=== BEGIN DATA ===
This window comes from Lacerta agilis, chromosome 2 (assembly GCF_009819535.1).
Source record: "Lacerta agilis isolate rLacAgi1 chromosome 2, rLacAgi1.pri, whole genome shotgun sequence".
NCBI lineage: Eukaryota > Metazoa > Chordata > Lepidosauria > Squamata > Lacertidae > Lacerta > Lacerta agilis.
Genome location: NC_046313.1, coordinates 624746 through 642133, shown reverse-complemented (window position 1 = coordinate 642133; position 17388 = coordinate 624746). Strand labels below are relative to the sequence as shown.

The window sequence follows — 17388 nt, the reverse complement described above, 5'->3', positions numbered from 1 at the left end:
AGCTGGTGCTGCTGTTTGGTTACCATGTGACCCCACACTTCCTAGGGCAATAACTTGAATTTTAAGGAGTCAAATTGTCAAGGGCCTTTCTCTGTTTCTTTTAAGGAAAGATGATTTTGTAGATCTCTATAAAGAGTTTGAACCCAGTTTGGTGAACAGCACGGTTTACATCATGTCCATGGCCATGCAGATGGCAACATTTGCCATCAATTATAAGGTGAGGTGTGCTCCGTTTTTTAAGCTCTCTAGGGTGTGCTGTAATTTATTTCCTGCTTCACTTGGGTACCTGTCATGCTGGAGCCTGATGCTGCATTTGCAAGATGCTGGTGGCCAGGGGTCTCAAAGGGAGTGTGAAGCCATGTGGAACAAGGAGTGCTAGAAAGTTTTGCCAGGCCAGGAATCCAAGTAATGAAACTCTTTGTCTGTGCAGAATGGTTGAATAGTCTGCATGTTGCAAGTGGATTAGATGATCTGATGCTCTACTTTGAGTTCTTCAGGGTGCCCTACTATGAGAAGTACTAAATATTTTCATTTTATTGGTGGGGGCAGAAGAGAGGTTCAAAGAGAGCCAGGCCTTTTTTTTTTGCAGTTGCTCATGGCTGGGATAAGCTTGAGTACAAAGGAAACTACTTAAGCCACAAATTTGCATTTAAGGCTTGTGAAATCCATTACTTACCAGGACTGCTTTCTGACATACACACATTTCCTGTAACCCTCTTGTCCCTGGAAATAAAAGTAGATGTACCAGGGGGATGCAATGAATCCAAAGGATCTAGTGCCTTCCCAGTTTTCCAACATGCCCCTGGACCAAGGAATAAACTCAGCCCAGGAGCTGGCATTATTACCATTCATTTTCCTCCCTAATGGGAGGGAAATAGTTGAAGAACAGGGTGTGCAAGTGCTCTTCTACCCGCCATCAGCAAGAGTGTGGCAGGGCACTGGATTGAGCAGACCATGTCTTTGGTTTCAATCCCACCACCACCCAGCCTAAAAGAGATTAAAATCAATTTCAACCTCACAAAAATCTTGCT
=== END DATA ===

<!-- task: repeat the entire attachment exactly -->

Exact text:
This window comes from Lacerta agilis, chromosome 2 (assembly GCF_009819535.1).
Source record: "Lacerta agilis isolate rLacAgi1 chromosome 2, rLacAgi1.pri, whole genome shotgun sequence".
NCBI lineage: Eukaryota > Metazoa > Chordata > Lepidosauria > Squamata > Lacertidae > Lacerta > Lacerta agilis.
Genome location: NC_046313.1, coordinates 624746 through 642133, shown reverse-complemented (window position 1 = coordinate 642133; position 17388 = coordinate 624746). Strand labels below are relative to the sequence as shown.

The window sequence follows — 17388 nt, the reverse complement described above, 5'->3', positions numbered from 1 at the left end:
AGCTGGTGCTGCTGTTTGGTTACCATGTGACCCCACACTTCCTAGGGCAATAACTTGAATTTTAAGGAGTCAAATTGTCAAGGGCCTTTCTCTGTTTCTTTTAAGGAAAGATGATTTTGTAGATCTCTATAAAGAGTTTGAACCCAGTTTGGTGAACAGCACGGTTTACATCATGTCCATGGCCATGCAGATGGCAACATTTGCCATCAATTATAAGGTGAGGTGTGCTCCGTTTTTTAAGCTCTCTAGGGTGTGCTGTAATTTATTTCCTGCTTCACTTGGGTACCTGTCATGCTGGAGCCTGATGCTGCATTTGCAAGATGCTGGTGGCCAGGGGTCTCAAAGGGAGTGTGAAGCCATGTGGAACAAGGAGTGCTAGAAAGTTTTGCCAGGCCAGGAATCCAAGTAATGAAACTCTTTGTCTGTGCAGAATGGTTGAATAGTCTGCATGTTGCAAGTGGATTAGATGATCTGATGCTCTACTTTGAGTTCTTCAGGGTGCCCTACTATGAGAAGTACTAAATATTTTCATTTTATTGGTGGGGGCAGAAGAGAGGTTCAAAGAGAGCCAGGCCTTTTTTTTTTGCAGTTGCTCATGGCTGGGATAAGCTTGAGTACAAAGGAAACTACTTAAGCCACAAATTTGCATTTAAGGCTTGTGAAATCCATTACTTACCAGGACTGCTTTCTGACATACACACATTTCCTGTAACCCTCTTGTCCCTGGAAATAAAAGTAGATGTACCAGGGGGATGCAATGAATCCAAAGGATCTAGTGCCTTCCCAGTTTTCCAACATGCCCCTGGACCAAGGAATAAACTCAGCCCAGGAGCTGGCATTATTACCATTCATTTTCCTCCCTAATGGGAGGGAAATAGTTGAAGAACAGGGTGTGCAAGTGCTCTTCTACCCGCCATCAGCAAGAGTGTGGCAGGGCACTGGATTGAGCAGACCATGTCTTTGGTTTCAATCCCACCACCACCCAGCCTAAAAGAGATTAAAATCAATTTCAACCTCACAAAAATCTTGCT